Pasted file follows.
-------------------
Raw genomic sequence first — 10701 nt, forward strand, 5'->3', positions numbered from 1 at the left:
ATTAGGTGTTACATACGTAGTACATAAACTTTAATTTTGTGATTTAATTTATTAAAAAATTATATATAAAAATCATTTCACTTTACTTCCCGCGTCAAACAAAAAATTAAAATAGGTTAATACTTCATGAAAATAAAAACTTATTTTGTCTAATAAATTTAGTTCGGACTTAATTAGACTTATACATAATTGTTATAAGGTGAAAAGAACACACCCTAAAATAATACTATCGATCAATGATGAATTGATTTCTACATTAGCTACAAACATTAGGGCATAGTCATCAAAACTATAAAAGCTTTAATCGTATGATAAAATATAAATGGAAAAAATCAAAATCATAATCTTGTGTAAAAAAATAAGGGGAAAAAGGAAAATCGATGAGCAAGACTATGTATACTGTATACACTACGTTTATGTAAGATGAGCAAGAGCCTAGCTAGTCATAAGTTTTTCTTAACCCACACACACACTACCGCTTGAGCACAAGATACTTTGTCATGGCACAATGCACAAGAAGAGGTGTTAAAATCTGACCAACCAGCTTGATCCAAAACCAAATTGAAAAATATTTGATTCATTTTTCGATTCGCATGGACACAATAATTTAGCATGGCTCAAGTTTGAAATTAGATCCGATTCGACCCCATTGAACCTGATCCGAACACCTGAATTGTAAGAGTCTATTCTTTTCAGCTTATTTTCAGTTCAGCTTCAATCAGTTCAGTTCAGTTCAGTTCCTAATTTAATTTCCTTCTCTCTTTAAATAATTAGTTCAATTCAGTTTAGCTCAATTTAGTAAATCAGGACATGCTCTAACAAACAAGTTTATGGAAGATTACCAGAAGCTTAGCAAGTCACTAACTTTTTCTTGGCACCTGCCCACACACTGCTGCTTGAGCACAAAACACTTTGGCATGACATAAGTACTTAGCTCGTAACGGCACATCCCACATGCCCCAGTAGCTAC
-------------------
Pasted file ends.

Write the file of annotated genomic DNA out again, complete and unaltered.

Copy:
Raw genomic sequence first — 10701 nt, forward strand, 5'->3', positions numbered from 1 at the left:
ATTAGGTGTTACATACGTAGTACATAAACTTTAATTTTGTGATTTAATTTATTAAAAAATTATATATAAAAATCATTTCACTTTACTTCCCGCGTCAAACAAAAAATTAAAATAGGTTAATACTTCATGAAAATAAAAACTTATTTTGTCTAATAAATTTAGTTCGGACTTAATTAGACTTATACATAATTGTTATAAGGTGAAAAGAACACACCCTAAAATAATACTATCGATCAATGATGAATTGATTTCTACATTAGCTACAAACATTAGGGCATAGTCATCAAAACTATAAAAGCTTTAATCGTATGATAAAATATAAATGGAAAAAATCAAAATCATAATCTTGTGTAAAAAAATAAGGGGAAAAAGGAAAATCGATGAGCAAGACTATGTATACTGTATACACTACGTTTATGTAAGATGAGCAAGAGCCTAGCTAGTCATAAGTTTTTCTTAACCCACACACACACTACCGCTTGAGCACAAGATACTTTGTCATGGCACAATGCACAAGAAGAGGTGTTAAAATCTGACCAACCAGCTTGATCCAAAACCAAATTGAAAAATATTTGATTCATTTTTCGATTCGCATGGACACAATAATTTAGCATGGCTCAAGTTTGAAATTAGATCCGATTCGACCCCATTGAACCTGATCCGAACACCTGAATTGTAAGAGTCTATTCTTTTCAGCTTATTTTCAGTTCAGCTTCAATCAGTTCAGTTCAGTTCAGTTCCTAATTTAATTTCCTTCTCTCTTTAAATAATTAGTTCAATTCAGTTTAGCTCAATTTAGTAAATCAGGACATGCTCTAACAAACAAGTTTATGGAAGATTACCAGAAGCTTAGCAAGTCACTAACTTTTTCTTGGCACCTGCCCACACACTGCTGCTTGAGCACAAAACACTTTGGCATGACATAAGTACTTAGCTCGTAACGGCACATCCCACATGCCCCAGTAGCTAC